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No Evidence That Healthy Kids Need Covid Boosters, Says WHO Chief Scientist Soumya Swaminathan

Getting vaccinated reduces the severity of the infection and less serious illnesses mean fewer deaths and less pressure on medical infrastructure. (File photo/AFP)

Getting vaccinated reduces the severity of the infection and less serious illnesses mean fewer deaths and less pressure on medical infrastructure. (File photo/AFP)

Soumya Swaminathan more research needs to be conducted to ascertain who needs booster doses against coronavirus infection.

Amid rising demands to vaccinate children against coronavirus infection, World Health Organisation (WHO) Chief Scientist Dr. Soumya Swaminathan has said that there is “no evidence at all” that healthy children need to receive Covid-19 boosters.

During a press briefing on Tuesday, she said, “The aim is to protect the most vulnerable, to protect those at highest risk of severe disease and dying, those are our elderly population, immunocompromised with underlying conditions and also health care workers.”

“There is no evidence right now that healthy children or healthy adolescents need boosters. No evidence at all,” Hindustan Times quoted her as saying.

She said more research needs to be done to ascertain who needs booster doses against coronavirus infection.

The statement comes at a time when several countries have started vaccinating booster doses to people in view of the waning immunity from the primary two shots and inoculating Covid vaccines to children and adolescents too. Getting vaccinated reduces the severity of the infection and less serious illnesses mean fewer deaths and less pressure on medical infrastructure.

The US has recently approved administering Covid booster doses to kids. The Food and Drug Administration (FDA) approved the use of a third dose of the Pfizer and BioNTech vaccine as a “booster” dose for children between 12 to 15 years of age.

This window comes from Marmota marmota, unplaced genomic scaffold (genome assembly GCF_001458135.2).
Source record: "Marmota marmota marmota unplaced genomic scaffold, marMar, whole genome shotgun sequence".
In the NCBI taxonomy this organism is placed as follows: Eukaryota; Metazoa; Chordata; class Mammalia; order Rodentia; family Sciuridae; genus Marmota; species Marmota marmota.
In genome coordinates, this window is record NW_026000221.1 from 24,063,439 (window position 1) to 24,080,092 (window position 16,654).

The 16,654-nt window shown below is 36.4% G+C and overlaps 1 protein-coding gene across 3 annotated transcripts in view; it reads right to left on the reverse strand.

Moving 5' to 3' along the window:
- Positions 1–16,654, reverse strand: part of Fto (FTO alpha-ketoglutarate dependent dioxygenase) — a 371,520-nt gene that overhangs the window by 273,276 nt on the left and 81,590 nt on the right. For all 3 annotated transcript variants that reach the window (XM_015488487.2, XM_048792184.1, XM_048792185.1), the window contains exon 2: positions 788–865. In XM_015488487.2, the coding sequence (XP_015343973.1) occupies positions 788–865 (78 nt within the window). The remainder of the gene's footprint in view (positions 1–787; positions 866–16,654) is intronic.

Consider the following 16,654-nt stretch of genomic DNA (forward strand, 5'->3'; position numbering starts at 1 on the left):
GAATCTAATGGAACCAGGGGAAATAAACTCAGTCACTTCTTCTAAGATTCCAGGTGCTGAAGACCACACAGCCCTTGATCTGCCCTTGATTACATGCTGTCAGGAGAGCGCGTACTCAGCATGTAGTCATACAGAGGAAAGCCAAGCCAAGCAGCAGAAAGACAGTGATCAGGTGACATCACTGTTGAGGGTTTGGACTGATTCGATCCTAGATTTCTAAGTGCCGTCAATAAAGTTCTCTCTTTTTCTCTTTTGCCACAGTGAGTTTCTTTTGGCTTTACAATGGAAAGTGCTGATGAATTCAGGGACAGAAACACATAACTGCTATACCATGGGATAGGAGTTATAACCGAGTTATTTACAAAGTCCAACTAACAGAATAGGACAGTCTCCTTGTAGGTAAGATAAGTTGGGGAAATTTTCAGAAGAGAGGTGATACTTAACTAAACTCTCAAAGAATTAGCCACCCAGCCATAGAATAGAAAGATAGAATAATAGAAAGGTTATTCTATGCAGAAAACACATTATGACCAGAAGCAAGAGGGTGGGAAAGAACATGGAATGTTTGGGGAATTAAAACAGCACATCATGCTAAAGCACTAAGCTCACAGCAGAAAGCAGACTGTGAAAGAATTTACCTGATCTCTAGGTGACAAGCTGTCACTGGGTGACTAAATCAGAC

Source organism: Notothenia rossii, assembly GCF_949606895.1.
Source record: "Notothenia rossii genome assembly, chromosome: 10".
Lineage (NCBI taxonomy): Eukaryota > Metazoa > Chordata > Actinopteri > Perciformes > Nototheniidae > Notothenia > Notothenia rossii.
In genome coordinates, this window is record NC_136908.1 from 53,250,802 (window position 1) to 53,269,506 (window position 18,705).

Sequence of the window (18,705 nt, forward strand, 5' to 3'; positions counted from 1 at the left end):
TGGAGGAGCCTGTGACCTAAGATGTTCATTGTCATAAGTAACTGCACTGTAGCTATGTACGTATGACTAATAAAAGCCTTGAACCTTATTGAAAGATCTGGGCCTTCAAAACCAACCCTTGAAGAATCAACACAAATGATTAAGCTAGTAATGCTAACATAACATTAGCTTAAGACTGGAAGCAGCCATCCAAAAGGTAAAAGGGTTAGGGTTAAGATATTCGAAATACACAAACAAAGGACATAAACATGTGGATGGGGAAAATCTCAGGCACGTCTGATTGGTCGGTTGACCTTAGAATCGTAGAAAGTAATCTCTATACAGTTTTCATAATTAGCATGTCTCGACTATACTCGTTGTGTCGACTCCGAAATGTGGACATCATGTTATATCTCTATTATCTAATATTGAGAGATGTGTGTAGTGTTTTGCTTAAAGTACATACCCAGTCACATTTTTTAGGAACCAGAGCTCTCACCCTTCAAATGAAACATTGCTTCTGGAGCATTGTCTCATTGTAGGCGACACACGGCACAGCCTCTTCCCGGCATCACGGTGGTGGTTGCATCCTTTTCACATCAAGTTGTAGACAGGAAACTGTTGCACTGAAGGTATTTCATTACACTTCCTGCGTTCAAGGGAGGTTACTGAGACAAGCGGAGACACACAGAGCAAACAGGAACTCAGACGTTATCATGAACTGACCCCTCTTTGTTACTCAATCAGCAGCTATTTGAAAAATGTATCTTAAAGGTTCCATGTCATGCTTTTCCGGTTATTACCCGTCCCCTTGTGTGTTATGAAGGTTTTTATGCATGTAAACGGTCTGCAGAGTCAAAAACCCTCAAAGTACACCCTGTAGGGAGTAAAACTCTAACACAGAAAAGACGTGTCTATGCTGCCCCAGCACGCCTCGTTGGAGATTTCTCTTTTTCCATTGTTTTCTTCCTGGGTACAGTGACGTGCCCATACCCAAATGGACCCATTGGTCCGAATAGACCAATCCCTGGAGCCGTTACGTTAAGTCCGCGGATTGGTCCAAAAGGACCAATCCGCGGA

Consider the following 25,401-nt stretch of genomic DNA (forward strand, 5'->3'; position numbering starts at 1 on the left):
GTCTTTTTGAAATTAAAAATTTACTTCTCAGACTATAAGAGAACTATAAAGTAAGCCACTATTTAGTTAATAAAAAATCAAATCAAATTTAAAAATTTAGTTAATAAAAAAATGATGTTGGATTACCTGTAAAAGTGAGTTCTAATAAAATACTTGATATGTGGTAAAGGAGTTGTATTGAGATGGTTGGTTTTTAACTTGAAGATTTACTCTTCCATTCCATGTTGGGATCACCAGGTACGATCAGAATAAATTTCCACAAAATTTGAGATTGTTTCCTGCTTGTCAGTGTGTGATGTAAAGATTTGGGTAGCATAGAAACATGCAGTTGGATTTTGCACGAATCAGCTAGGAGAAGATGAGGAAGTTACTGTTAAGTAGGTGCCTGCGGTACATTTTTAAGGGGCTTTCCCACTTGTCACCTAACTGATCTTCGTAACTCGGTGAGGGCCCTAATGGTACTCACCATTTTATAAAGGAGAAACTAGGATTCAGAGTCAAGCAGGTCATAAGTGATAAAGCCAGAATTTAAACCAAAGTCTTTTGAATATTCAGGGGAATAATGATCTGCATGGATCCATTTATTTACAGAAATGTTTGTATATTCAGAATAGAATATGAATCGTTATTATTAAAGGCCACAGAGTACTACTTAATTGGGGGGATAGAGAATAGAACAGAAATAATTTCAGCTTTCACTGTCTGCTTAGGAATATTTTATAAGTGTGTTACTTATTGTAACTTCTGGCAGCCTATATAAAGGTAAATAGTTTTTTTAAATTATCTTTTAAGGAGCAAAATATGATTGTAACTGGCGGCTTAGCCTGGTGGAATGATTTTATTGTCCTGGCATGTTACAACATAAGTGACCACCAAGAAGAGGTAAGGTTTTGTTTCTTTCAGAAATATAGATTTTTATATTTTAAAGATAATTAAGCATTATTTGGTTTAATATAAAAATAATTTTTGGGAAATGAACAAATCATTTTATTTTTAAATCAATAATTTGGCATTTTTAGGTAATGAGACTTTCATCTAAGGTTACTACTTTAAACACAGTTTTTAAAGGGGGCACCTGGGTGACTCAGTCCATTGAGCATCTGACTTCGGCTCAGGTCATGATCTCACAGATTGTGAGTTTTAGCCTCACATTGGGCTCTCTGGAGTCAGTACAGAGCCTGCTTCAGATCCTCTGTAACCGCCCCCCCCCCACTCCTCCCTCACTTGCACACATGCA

‘EXPECT MORE WORRISOME VARIANTS AFTER OMICRON’

Scientists warn that Omicrons whirlwind advance practically ensures it won’t be the last version of the coronavirus to worry the world. Every infection provides a chance for the virus to mutate, and Omicron has an edge over its predecessors: It spreads way faster despite emerging on a planet with a stronger patchwork of immunity from vaccines and prior illness.

That means more people in whom the virus can further evolve. Experts don’t know what the next variants will look like or how they might shape the pandemic, but they say there’s no guarantee the sequels of Omicron will cause milder illness or that existing vaccines will work against them.

It’s why they urge wider vaccination now, while today’s shots still work. “The faster Omicron spreads, the more opportunities there are for mutation, potentially leading to more variants,” Leonardo Martinez, an infectious disease epidemiologist at Boston University, was quoted as saying by Associated Press.

‘Pandemic Nowhere Near Over’

The Covid-19 pandemic is far from over, the World Health Organization chief said Tuesday, cautioning against a narrative that the fast-spreading Omicron variant is risk-free. “This pandemic is nowhere near over,” Tedros Adhanom Ghebreyesus told reporters from WHO’s headquarters in Geneva.

Tedros warned against dismissing as mild the coronavirus variant Omicron, which has spread like wildfire around the globe since it was first detected in southern Africa in November.

The Omicron variant of Covid-19 is much more contagious than previous strains but seems to cause less serious disease.

Tedros said there was an urgent need to remove the pressure building on health systems, especially in countries that still have low vaccination coverage. “Now is not the time to give up and wave the white flag,” he said.

“We can still significantly reduce the impact of the current wave by sharing and using health tools effectively, and implementing public health and social measures that we know work.”

Data indicate that existing Covid vaccines are less effective in protecting against Omicron transmission than against previous strains.

But Tedros stressed it remained vital to ensure broader, more equitable access to the jabs. “Vaccines may be less effective at preventing infection and transmission of Omicron than they were for previous variants, but they still are exceptionally good at preventing serious disease and death,” he said.

(with inputs from agencies)

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first published:January 19, 2022, 16:43 IST